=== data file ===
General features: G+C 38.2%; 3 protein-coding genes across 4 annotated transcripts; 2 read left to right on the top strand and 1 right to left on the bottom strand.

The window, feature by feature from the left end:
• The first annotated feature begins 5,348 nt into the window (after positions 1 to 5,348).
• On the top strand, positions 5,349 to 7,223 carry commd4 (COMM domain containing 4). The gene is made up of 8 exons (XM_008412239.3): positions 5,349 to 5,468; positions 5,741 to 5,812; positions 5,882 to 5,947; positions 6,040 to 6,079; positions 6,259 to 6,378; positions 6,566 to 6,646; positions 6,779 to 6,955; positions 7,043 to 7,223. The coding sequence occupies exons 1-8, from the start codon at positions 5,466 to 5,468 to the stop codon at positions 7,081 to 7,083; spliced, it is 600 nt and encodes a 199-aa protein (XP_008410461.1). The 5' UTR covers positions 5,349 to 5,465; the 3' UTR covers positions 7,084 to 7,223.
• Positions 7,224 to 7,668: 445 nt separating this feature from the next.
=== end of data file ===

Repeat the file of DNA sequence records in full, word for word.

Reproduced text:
General features: G+C 38.2%; 3 protein-coding genes across 4 annotated transcripts; 2 read left to right on the top strand and 1 right to left on the bottom strand.

The window, feature by feature from the left end:
• The first annotated feature begins 5,348 nt into the window (after positions 1 to 5,348).
• On the top strand, positions 5,349 to 7,223 carry commd4 (COMM domain containing 4). The gene is made up of 8 exons (XM_008412239.3): positions 5,349 to 5,468; positions 5,741 to 5,812; positions 5,882 to 5,947; positions 6,040 to 6,079; positions 6,259 to 6,378; positions 6,566 to 6,646; positions 6,779 to 6,955; positions 7,043 to 7,223. The coding sequence occupies exons 1-8, from the start codon at positions 5,466 to 5,468 to the stop codon at positions 7,081 to 7,083; spliced, it is 600 nt and encodes a 199-aa protein (XP_008410461.1). The 5' UTR covers positions 5,349 to 5,465; the 3' UTR covers positions 7,084 to 7,223.
• Positions 7,224 to 7,668: 445 nt separating this feature from the next.